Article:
* CIW_corporateprices.flac: (0:53)
Despite the organization’s relatively small size, they launched a boycott against Taco Bell in 2001, a subsidiary of Yum Brands—the largest fast food corporation in the world.
* CIW_demands.flac: (0:47)
Four years later, Taco Bell came to the table and agreed to all of the CIW’s demands.
To date, the CIW has extended the Fair Foods Campaign to nine corporations in total, including the four major fast food companies in the world: McDonald’s, Burger King, Subway, and Taco Bell.
They’ve also worked out agreements with the three largest food service providers in the country: Aramark, Sodexo, and Compass Group.
And just four weeks ago, the CIW signed an agreement with the Florida Tomato Growers Exchange—an interest group that involves 90% of the state’s tomato growers.
This is a momentous victory for Florida farmworkers because up until this point, the growers were not implementing the agreements that the CIW made with the buyers. Now, the Florida Tomato Growers Exchange is actively engaged with the CIW to implement the wage requirements and new codes of conduct in the fields.
* CIW_alliances.flac: (0:52)
Only one supermarket, Whole Foods Market, has come to the table with the CIW. So, the farmworkers are currently targeting regional and national supermarkets.
* CIW_grocery.flac: (0:42)
For more information about the Coalition of Immokalee (PRONOUNCE: ihm-MAW-kah-lee) Workers, visit C-I-W [dash] online [dot] org. Or visit the Student Farmworkers Alliance, at S-F-alliance [dot] org.
* Maggies_Farm_edit.flac: (3:00)
That was Rage Against the Machine, covering Bob Dylan's 1965 song, "Maggie's Farm."
The COP-16 climate negotiations are taking place this December in Cancun, Mexico. Alongside the official summit of national leaders is an alternative people’s gathering called the Klimaforum 10, which has attracted one hundred thousand people from around the world. The state negotiations show no signs of progress, and in fact threaten to regress as Japan and a small group of other nations attempt to withdraw from the Kyoto protocols. The Kyoto protocols commit industrialized nations to reducing emissions of greenhouse gases by a small percentage, generally recognized by climate scientists as insufficient to prevent the worst effects of climate change.
The peoples’ gathering, however, has voiced outrage over climate change and are making demands for truly sustainable solutions. Diverse groups from around the world are organizing a multitude of events. Youth groups are calling out the injustice of the worlds’ leaders, most who will be dead before the worst effects of climate change take place. Small island nations are demanding action to save their very existence. Indigenous groups are demanding a halt to destructive industrial practices throughout the world, from the tar sands of Canada to silver mining on the sacred lands of the Huichol people in Mexico, to BP oil extraction in the Amazon of Ecuador.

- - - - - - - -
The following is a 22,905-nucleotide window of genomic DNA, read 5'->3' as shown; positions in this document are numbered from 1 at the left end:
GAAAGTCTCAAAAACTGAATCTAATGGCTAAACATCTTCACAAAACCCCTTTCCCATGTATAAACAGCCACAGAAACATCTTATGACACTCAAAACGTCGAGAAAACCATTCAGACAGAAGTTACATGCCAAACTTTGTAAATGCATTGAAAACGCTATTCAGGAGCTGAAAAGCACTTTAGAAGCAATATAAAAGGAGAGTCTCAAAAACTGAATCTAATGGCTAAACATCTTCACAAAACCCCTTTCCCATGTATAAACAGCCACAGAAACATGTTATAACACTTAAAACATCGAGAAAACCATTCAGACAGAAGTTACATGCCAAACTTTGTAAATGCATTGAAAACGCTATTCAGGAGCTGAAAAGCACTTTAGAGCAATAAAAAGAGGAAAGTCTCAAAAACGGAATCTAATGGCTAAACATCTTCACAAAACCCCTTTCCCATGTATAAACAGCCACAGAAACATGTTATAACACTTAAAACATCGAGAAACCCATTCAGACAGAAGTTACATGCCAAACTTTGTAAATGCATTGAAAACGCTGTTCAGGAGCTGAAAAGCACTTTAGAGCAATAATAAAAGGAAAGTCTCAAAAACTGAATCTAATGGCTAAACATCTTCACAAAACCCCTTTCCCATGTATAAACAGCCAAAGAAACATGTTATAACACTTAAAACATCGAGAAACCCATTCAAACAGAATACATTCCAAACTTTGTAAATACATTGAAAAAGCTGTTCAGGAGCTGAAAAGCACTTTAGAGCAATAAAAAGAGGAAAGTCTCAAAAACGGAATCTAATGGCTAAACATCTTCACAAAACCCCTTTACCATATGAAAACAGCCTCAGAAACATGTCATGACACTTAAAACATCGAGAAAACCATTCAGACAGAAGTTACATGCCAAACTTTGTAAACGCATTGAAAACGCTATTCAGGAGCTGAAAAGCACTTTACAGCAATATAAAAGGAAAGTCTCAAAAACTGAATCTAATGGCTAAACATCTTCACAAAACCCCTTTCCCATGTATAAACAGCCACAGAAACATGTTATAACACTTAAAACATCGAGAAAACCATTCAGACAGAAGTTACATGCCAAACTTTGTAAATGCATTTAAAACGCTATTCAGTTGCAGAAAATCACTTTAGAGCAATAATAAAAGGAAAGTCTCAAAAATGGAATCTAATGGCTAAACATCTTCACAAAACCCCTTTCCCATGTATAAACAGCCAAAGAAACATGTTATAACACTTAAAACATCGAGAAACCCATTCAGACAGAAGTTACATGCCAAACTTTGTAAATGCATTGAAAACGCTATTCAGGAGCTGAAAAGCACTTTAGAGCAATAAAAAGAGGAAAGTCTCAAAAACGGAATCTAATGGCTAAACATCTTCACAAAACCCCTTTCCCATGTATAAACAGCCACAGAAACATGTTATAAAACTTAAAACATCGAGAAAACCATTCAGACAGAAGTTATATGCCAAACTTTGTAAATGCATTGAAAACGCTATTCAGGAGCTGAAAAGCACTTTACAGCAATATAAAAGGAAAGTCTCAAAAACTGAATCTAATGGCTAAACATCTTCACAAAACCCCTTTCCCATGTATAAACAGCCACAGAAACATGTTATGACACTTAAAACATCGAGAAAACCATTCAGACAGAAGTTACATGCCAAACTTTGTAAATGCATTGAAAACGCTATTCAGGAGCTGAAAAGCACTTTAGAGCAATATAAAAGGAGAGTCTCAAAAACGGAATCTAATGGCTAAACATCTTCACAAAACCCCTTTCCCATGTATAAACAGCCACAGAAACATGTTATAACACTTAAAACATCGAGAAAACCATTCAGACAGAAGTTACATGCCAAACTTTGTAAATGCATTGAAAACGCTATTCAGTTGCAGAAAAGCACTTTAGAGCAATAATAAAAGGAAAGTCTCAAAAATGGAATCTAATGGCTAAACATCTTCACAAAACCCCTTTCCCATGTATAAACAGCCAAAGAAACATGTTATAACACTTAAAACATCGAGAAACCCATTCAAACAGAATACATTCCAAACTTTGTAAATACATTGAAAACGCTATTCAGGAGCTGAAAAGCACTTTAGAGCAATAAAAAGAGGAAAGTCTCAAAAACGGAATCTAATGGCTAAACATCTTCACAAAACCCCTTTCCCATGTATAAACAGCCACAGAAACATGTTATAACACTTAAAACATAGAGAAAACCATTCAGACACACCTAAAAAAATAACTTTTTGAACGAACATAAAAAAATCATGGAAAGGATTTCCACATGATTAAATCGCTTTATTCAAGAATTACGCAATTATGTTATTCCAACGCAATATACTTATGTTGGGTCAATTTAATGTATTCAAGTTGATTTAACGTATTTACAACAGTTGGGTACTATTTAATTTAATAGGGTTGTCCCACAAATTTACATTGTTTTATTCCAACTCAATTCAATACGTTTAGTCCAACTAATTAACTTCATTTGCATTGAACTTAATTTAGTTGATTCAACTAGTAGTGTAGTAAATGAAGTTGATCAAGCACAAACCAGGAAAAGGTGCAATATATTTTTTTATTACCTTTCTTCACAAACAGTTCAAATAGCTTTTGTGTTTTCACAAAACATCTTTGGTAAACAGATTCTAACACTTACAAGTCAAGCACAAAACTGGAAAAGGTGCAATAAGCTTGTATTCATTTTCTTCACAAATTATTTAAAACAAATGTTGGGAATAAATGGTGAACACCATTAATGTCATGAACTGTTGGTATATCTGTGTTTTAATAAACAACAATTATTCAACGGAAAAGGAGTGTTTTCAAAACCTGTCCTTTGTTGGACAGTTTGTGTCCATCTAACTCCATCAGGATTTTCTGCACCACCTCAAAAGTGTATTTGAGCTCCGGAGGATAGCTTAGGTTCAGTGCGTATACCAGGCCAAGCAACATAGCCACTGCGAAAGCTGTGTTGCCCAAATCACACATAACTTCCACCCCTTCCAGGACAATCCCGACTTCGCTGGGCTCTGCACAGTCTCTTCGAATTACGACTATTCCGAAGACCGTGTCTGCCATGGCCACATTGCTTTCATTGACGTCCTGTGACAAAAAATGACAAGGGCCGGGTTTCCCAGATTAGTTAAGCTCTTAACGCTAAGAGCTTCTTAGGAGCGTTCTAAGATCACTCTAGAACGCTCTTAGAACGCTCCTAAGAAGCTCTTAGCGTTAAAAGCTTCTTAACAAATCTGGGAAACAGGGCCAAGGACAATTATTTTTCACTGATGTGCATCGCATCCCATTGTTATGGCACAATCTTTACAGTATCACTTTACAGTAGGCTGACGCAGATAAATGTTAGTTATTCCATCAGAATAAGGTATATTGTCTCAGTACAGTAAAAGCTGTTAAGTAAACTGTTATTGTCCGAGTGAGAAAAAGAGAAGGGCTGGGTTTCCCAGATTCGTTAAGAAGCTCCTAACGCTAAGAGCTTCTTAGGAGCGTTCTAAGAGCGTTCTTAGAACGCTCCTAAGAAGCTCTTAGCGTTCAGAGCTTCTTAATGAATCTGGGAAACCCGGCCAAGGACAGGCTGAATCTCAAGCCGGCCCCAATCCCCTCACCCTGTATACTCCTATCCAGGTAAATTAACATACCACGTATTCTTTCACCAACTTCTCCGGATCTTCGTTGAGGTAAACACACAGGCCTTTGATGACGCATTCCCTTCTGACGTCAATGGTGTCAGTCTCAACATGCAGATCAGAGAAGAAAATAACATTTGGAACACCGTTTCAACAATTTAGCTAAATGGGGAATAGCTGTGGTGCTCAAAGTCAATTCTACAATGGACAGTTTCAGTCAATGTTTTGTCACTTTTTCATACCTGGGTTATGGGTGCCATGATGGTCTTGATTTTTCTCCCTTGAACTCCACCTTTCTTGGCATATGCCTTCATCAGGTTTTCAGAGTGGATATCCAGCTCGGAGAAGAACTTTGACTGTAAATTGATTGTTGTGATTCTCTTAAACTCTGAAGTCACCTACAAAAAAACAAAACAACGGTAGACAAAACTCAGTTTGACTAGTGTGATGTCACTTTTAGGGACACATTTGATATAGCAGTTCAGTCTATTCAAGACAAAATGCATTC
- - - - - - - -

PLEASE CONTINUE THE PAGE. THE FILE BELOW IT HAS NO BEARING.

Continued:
As a truly sustainable way forward, many point to the People’s Agreement of Cochabamba created in April of 2010 at a summit of over 35,000 people’s organizations from around the world. The Cochabamba agreement demands that industrialized nations take responsibility for their historic and ongoing role in causing climate change, by reducing their emissions sufficiently to prevent the rise of atmospheric CO2 above 300 parts per million, and by mitigating the problems that climate change is causing in non-industrialized nations. Furthermore, it calls for industrialized nations to recognize the fundamental unsustainable nature of their current economic model based on perpetual growth and extraction. The Cochabomba agreement suggests these countries adopt and implement the UN's Universal Declaration on the Rights of Mother Earth.
However, the state negotiations are now centering around the REDD platform, a cap-and-trade market based program whose stated aim is to reduce emissions by reducing deforestation. The program would create a carbon market in which industrial emitters of carbon dioxide would pay the owners of forest lands for the carbon sequestration value of those forests. For a grassroots perspective on REDD we bring you excerpts from the Indigenous Environmental Network’s radio broadcast from Cancun.
Alberto Saldomando of the International Indian Treaty Council, on why indigenous people are speaking out at the climate forum:
Saldomando on REDD:
Proponents argue that REDD will alleviate poverty by providing income to the developing world, but Salomando questions the underlying assumptions of this model:
Furthermore, he argues that REDD gives industry a license to continue polluting:
For another perspective on how the climate proposals now on the negotiating table will impact people in non-industrialized nations, Rustbelt Radio correspondent Andalusia Knoll brings us this interview with Ann Maina from the African Biodiversity Network.
There is now a push for African nations to focus on biofuel production with oil crops such as Jatropha and Castor bean – but these crops compete with food production.
Despite the wide gap between the urgency of the climate problem and the solutions being proposed by the worlds’ leaders, which range from ineffective to disastrous, the strength of the people’s mobilization shows the commitment around the world to hold these leaders accountable. Alberto Saldomando: